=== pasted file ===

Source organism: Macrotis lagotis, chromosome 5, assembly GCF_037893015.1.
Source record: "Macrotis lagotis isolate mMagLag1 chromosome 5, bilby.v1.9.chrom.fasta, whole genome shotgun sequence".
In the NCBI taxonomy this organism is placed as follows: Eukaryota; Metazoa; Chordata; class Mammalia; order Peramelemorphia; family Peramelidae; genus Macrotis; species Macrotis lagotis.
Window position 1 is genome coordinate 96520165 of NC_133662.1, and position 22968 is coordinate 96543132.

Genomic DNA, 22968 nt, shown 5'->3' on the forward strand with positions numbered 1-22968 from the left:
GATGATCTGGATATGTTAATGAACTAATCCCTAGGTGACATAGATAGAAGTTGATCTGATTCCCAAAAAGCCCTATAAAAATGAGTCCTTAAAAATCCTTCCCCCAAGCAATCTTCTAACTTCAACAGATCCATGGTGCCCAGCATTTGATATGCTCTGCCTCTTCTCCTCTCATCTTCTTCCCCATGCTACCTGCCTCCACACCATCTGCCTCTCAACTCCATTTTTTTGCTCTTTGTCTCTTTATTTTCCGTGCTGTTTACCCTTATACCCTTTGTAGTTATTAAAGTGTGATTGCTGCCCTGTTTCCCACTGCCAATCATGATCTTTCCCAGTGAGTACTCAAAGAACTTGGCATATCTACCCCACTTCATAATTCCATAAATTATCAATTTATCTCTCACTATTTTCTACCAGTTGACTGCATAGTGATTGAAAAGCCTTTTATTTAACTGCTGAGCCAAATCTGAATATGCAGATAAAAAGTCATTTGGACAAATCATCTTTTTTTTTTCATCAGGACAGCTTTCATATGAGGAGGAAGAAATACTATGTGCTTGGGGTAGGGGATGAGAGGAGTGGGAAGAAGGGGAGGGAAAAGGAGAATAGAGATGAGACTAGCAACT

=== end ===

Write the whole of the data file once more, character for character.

Source organism: Macrotis lagotis, chromosome 5, assembly GCF_037893015.1.
Source record: "Macrotis lagotis isolate mMagLag1 chromosome 5, bilby.v1.9.chrom.fasta, whole genome shotgun sequence".
In the NCBI taxonomy this organism is placed as follows: Eukaryota; Metazoa; Chordata; class Mammalia; order Peramelemorphia; family Peramelidae; genus Macrotis; species Macrotis lagotis.
Window position 1 is genome coordinate 96520165 of NC_133662.1, and position 22968 is coordinate 96543132.

Genomic DNA, 22968 nt, shown 5'->3' on the forward strand with positions numbered 1-22968 from the left:
GATGATCTGGATATGTTAATGAACTAATCCCTAGGTGACATAGATAGAAGTTGATCTGATTCCCAAAAAGCCCTATAAAAATGAGTCCTTAAAAATCCTTCCCCCAAGCAATCTTCTAACTTCAACAGATCCATGGTGCCCAGCATTTGATATGCTCTGCCTCTTCTCCTCTCATCTTCTTCCCCATGCTACCTGCCTCCACACCATCTGCCTCTCAACTCCATTTTTTTGCTCTTTGTCTCTTTATTTTCCGTGCTGTTTACCCTTATACCCTTTGTAGTTATTAAAGTGTGATTGCTGCCCTGTTTCCCACTGCCAATCATGATCTTTCCCAGTGAGTACTCAAAGAACTTGGCATATCTACCCCACTTCATAATTCCATAAATTATCAATTTATCTCTCACTATTTTCTACCAGTTGACTGCATAGTGATTGAAAAGCCTTTTATTTAACTGCTGAGCCAAATCTGAATATGCAGATAAAAAGTCATTTGGACAAATCATCTTTTTTTTTTCATCAGGACAGCTTTCATATGAGGAGGAAGAAATACTATGTGCTTGGGGTAGGGGATGAGAGGAGTGGGAAGAAGGGGAGGGAAAAGGAGAATAGAGATGAGACTAGCAACT